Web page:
I have to point out that the rest of the world looks for you online before visiting your business, finds talk about you on Yelp and social media sites, and what they see can make or break your business.
Today your reputation online is more important than your price, service, or location. Despite what anyone tells you, you can and must manage it both before and after it may turn negative.
I can provide you the basics in strategy and tactics, but I was impressed with the guidelines in a new book, “Control the Narrative: The Executive’s Guide to Building, Pivoting and Repairing Your Reputation,” by Lida Citroen. She is an expert in this area, with some great stories to tell.
Here is her summary and mine of the steps that every business owner should follow in assessing and repairing any situation when you sense that your business reputation in is jeopardy:
1. Assess the scope and impact of any negatives.
In today’s world, it’s hard to satisfy everyone totally, so you should expect some less-than-positive comments. If you find a few negatives among hundreds of accolades, your feelings may be hurt, but your reputation is probably not at risk. Look for trends, and people jumping in against you.
2. Don’t ignore the issue, or pretend no one notices.
For fear of calling attention to any problem, you may choose to not respond publicly, but no feedback should be ignored internally. Every customer or outside concern should be taken seriously as an opportunity to improve. Every reported problem likely means that many similar ones went unreported.
3. Resist canceling existing social media accounts.
Trying to disappear from the online world, or penalize it, is never productive, and may imply that you have something to hide. You can remove items from your article or blog, but people do notice, and may escalate their concerns on another forum. Adding more positives is the best way to mask negatives.
4. Separate your emotion from feedback reality.
When you get emotional about a situation or negative feedback, you are likely to react defensively, instead of with intention and clarity. Before you jump to any conclusions on impact or response, ask trusted members of your team for their perspective on possible options. They can help you to remove emotion.
5. Set specific recovery goals and create action steps.
Consider your real accountability requirements, both legal and business, for each recovery alternative. Perhaps a public apology would be appropriate, or a private phone call or meeting with the impacted parties, providing resolutions and asking them to remove their issues. Seek long-term resolutions.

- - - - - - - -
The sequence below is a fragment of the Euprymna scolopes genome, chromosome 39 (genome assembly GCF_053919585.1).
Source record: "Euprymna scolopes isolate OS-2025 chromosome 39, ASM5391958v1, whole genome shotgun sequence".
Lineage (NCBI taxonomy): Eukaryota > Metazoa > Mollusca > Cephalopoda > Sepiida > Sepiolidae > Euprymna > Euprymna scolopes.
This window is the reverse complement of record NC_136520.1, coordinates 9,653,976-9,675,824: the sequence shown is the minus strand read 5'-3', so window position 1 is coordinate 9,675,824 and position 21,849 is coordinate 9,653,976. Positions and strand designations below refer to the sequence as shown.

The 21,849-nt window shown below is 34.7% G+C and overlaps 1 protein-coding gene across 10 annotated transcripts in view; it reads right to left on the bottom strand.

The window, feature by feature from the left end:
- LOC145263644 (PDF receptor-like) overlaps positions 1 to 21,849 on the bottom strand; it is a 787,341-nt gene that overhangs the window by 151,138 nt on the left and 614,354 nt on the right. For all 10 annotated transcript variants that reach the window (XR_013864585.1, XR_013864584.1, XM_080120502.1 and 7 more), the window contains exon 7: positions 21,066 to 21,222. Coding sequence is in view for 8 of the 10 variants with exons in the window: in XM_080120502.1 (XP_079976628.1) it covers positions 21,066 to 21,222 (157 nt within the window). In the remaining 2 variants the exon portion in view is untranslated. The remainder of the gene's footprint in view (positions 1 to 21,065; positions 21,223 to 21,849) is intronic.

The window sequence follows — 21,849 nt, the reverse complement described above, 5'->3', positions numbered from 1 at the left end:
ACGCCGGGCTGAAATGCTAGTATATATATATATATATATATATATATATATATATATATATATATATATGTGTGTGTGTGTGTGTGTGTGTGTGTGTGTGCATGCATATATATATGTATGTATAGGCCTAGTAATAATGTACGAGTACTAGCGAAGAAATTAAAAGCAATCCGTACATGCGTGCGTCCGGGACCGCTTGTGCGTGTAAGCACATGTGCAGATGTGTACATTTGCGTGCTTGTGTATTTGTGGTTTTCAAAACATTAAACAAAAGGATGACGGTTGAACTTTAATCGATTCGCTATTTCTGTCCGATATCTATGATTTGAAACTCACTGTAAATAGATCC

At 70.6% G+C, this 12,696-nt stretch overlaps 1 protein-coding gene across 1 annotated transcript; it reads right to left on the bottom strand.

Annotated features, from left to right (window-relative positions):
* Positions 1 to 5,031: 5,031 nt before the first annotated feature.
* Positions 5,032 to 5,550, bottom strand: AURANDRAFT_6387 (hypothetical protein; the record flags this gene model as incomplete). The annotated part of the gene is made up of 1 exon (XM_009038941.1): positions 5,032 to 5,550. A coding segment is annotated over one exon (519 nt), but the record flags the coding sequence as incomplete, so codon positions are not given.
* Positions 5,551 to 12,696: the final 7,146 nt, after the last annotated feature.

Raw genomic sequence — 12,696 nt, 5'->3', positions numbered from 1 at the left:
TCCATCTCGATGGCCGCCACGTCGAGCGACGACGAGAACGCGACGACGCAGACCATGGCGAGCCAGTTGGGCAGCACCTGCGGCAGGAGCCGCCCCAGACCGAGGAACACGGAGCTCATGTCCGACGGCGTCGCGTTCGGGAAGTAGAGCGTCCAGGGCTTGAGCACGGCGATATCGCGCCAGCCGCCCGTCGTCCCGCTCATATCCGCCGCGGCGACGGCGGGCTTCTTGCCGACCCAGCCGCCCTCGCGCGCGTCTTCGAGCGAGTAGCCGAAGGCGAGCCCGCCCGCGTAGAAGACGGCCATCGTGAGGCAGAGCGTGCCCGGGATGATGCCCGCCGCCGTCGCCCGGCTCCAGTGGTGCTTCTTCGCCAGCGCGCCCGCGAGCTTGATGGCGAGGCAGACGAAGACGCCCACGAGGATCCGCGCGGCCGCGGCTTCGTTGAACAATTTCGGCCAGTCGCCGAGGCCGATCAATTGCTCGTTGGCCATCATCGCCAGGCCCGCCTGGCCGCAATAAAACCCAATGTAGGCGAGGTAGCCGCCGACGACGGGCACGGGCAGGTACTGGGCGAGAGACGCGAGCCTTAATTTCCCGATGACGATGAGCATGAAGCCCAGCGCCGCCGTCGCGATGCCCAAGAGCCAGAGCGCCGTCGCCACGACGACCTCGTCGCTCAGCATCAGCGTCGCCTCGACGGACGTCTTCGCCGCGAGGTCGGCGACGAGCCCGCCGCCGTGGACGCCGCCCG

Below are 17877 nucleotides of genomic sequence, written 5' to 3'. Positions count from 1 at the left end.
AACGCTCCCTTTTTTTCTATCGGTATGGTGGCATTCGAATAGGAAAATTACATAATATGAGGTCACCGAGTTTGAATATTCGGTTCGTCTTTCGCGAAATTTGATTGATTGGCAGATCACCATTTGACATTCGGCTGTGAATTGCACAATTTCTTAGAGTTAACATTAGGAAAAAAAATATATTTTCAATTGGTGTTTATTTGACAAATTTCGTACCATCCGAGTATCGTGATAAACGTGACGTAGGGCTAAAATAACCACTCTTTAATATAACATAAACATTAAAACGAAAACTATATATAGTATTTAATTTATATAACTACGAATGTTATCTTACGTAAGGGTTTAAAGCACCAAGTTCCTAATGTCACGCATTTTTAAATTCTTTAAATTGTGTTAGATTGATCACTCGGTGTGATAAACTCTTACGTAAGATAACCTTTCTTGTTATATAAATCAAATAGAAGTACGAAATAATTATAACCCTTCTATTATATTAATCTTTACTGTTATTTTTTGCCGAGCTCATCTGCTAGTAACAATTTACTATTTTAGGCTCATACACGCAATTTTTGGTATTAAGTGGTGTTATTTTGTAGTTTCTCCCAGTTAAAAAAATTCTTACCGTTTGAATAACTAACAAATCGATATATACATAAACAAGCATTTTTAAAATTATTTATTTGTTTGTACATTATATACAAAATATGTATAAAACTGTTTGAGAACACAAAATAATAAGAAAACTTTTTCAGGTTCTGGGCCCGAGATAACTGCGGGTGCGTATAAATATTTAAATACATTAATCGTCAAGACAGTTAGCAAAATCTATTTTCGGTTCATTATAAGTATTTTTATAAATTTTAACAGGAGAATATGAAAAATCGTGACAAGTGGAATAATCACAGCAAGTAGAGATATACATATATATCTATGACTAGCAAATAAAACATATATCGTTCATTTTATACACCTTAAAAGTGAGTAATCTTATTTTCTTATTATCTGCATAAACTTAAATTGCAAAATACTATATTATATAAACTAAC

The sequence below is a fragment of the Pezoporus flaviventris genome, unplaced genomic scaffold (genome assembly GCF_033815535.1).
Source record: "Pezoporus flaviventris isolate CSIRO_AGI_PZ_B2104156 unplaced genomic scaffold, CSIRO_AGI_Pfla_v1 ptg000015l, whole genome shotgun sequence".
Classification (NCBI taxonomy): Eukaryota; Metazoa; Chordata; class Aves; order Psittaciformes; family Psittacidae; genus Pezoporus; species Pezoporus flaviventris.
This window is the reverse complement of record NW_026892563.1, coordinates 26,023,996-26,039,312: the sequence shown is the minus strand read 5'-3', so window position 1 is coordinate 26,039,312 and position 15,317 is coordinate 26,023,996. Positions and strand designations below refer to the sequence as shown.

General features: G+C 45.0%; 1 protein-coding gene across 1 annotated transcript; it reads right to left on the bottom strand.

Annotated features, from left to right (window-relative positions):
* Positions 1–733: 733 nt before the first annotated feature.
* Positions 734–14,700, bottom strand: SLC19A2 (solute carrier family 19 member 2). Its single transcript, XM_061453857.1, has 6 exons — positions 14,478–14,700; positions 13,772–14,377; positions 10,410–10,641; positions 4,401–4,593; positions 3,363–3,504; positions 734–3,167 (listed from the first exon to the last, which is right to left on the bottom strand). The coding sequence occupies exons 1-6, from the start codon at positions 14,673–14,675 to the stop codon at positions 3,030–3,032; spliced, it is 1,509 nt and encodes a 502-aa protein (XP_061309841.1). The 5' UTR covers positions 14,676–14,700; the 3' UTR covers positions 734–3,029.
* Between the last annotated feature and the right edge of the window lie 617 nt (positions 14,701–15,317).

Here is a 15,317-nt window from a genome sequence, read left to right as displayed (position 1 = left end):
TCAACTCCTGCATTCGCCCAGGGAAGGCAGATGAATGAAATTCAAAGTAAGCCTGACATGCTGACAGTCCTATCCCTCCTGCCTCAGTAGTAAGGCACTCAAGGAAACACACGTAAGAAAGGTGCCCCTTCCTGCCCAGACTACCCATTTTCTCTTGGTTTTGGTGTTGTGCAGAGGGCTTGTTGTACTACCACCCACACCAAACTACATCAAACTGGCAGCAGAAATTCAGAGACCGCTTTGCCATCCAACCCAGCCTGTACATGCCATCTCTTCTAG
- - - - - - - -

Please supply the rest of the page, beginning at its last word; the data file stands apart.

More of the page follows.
6. Be realistic about what you have control over.
You cannot physically control another person on or off the Internet, or force them to work with you. However, you can always inform, inspire, and build trust through good actions. You also have full control of your own image and context, including providing leadership, skills, and expertise, rather than control.
7. Assess whether or not to take legal action.
Before you file a lawsuit, become familiar with the differences between slander, defamation, and libel, and retain legal counsel for advice. Always consider the long-play scenario. Unfortunately, in some cases where a legitimate claim exists, it’s not worth the personal and professional cost for a legal victory.
8. Minimize your public response and defense.
Always resist fighting your battle online or in public. Online chatter can quickly turn hostile, and people tend to fight for the underdog. The Internet is a hiding place for “trolls” – people who post anonymously, ducking behind a keyboard with a sense of entitlement, because you can’t confront them in person.
9. Consider bringing in reputation experts to help.
If you have early indicators of a serious threat, or an existing situation that is getting worse, it’s time to consider bringing in crisis management professionals, legal counsel, and reputation management experts. I recommend interviewing them personally, to be sure you feel comfortable with their goals.
10. Define indicators and measure impact and results.
These can be as simple as regularly counting positive versus negative results from a Google search, to satisfaction survey improvements over time. Refrain from bringing up the past to new customers, and celebrate every success with all your constituents. Be selective in how you communicate.
Remember that your company reputation and your personal one are two different things, but they are inextricably intertwined. Either one can kill the other. That means, for example, that your personal social media accounts must not show you contradicting the values of your company.
As a leader in your business, you can’t hide. Be the role model you want constituents to talk about.